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You are here: Home About Us The challenges, our guiding principles and objectives

The challenges, our guiding principles and objectives

National development efforts to overcome the chronic poverty of the North-East region of Thailand were severely affected by the 1997 Asian financial crisis. read2.jpgIncreasing labour migration of teenagers and young adults to major urban centres and abroad has left many rural areas and even smaller towns demographically dominated by children and grandparents. Social and cultural dislocation arising from rapid urbanisation and modernisation has dramatically affected traditional values and family cohesion. These socio-economic trends have had particularly damaging impacts on the quality of pre-school care, resulting in children often lacking adequate nurturing and the urgent need throughout communities for increased support for ECD both at home and within the local authority facilities.

Despite an increase in literacy rates up to 97%, Thais in general read for only three minutes a day or only six lines a day, equivalent to five books a year, compared to 17 books in Singapore and 50 in USA. Thai university students read on average only 20 books during the fours years of study compared with 200 books by students in Singapore.

Moreover, Thai society tends to view education only in terms of study in school and university with parents expecting the school to be the source of learning. Government pays little attention to care in early childhood. Budget constraints and attitudes of educators and state officials contribute to poor reading habits nationwide. Libraries are under-funded and the job of a librarian is not deemed a career, with school librarians being mostly language teachers. While educators worldwide are increasingly recognising that the reading habit needs to be instilled in children at a very young age, promoting reading during childhood in Thailand can often mean little more than donating a few books.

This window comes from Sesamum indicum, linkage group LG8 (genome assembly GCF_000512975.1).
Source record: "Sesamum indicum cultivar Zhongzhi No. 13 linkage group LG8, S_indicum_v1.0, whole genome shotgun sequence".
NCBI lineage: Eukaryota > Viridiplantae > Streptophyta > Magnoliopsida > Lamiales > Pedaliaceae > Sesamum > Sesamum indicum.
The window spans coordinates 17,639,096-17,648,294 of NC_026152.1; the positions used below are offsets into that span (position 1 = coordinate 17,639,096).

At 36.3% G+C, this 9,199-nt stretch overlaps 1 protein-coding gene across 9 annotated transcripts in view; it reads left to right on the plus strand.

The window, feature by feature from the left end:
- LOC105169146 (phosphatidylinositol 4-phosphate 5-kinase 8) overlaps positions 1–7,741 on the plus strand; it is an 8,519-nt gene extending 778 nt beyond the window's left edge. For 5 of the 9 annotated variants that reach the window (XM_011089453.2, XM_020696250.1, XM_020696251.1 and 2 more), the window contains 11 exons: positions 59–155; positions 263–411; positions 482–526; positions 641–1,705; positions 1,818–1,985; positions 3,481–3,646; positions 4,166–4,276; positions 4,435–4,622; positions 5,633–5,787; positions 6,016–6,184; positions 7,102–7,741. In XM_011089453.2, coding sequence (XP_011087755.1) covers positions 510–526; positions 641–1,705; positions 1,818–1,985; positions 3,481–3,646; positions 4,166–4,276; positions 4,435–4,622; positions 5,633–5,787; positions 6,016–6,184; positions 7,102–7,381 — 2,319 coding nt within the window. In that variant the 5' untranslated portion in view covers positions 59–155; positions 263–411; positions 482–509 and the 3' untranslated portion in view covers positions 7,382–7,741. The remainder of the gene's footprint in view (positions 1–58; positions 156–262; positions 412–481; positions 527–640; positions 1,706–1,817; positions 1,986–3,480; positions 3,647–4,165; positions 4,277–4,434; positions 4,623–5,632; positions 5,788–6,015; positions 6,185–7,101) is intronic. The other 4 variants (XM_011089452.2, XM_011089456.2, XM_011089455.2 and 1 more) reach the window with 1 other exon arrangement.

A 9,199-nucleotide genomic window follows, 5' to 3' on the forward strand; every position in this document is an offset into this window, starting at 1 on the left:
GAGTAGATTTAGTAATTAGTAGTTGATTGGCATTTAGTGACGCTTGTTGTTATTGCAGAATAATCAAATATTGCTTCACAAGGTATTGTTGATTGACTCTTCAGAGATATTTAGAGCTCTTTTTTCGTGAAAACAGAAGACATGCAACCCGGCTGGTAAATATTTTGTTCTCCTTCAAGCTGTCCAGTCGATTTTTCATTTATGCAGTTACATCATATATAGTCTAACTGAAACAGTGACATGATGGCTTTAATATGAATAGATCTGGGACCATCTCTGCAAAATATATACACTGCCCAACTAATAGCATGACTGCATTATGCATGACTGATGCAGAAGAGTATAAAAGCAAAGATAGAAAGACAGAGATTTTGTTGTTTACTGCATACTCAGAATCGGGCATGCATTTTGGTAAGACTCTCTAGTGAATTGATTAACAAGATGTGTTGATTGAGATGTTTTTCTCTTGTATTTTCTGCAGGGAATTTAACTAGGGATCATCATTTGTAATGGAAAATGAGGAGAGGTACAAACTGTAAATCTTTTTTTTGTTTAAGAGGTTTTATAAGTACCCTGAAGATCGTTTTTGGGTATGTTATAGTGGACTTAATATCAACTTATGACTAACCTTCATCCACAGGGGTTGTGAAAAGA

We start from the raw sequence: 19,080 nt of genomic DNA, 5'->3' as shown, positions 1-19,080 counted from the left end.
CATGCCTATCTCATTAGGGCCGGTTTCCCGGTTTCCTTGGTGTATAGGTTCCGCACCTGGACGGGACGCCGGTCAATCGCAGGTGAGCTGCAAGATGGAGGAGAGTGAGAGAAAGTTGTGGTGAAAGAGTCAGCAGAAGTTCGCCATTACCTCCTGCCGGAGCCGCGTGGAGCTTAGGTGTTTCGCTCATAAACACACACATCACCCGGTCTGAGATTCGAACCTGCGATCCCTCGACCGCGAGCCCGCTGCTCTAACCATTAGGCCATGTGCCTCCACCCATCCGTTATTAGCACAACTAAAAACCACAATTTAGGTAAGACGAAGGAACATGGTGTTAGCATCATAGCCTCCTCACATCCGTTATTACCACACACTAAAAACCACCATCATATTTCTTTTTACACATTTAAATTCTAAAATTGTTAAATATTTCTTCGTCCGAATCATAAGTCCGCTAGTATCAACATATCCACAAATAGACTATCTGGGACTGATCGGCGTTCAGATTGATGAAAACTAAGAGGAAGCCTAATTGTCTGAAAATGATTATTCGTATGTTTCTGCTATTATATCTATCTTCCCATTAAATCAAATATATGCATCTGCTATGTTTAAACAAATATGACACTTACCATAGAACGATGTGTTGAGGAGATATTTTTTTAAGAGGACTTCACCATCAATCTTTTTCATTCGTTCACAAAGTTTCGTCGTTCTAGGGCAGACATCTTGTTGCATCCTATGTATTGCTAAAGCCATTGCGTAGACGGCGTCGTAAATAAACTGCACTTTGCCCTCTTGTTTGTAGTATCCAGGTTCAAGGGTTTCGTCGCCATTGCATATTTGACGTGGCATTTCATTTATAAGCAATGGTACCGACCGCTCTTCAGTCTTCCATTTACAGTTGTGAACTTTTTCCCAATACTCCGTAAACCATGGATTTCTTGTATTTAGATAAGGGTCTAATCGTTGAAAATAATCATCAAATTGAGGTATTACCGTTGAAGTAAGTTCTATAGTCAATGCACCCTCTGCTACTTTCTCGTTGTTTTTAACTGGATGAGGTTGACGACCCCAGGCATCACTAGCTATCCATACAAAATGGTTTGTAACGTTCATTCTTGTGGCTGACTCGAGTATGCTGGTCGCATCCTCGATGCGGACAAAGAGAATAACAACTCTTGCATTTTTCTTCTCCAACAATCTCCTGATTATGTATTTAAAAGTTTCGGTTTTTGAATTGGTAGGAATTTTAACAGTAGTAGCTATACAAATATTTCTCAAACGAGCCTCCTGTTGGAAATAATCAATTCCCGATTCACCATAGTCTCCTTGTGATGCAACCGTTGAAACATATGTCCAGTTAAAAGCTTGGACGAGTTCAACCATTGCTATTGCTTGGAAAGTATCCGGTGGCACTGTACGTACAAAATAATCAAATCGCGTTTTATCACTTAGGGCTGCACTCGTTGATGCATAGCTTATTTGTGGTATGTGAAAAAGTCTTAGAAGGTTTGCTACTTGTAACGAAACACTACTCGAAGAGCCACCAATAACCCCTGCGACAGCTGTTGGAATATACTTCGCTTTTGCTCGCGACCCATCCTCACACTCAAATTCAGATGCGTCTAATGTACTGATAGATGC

ECD is seen by TWA as a vital but neglected aspect of human development that provides the ideal framework for introducing story-telling, familiarity with interactive picture books and early reading within a safe, attentive, stimulating family, community and pre-schooling environment. As defined by UNICEF and as generally accepted internationally, ECD is a comprehensive approach to policies, and programmes for parents, care-givers and teachers that stresses the critical importance of our earliest years in shaping emotional and physical well-being, learning abilities and intellectual growth, thereby protecting the right of the child to develop its full potential. ECD draws on research and practical experience from the fields of health and nutrition, education, community development, social anthropology and economics.

As a mission statement, we at TWA are therefore dedicated to improving the quality of life for children, families and communities in North-East Thailand by awareness-raising, advocacy and direct support for early childhood care and development, working through local authorities and community groups. In doing so we fully recognise the importance of holistic development, integrating Thai values with recent knowledge and information. Our focus area within ECD is the promotion of children’s literature, children and family libraries, the associated training for care-givers and teachers together with advisory services for authors, publishers and national policy-makers.

Proven benefits of this ECD approach which we strive to achieve are: marked  reductions in economic disparities rooted in poverty and social discrimination; strengthened moral and social values;  community and family improvements in health, education, sanitation and nutrition alongside the emergence of leaders and a stronger sense of community; bolstered self-confidence in children, providing the foundation for basic learning and the thirst  for knowledge and open communication.

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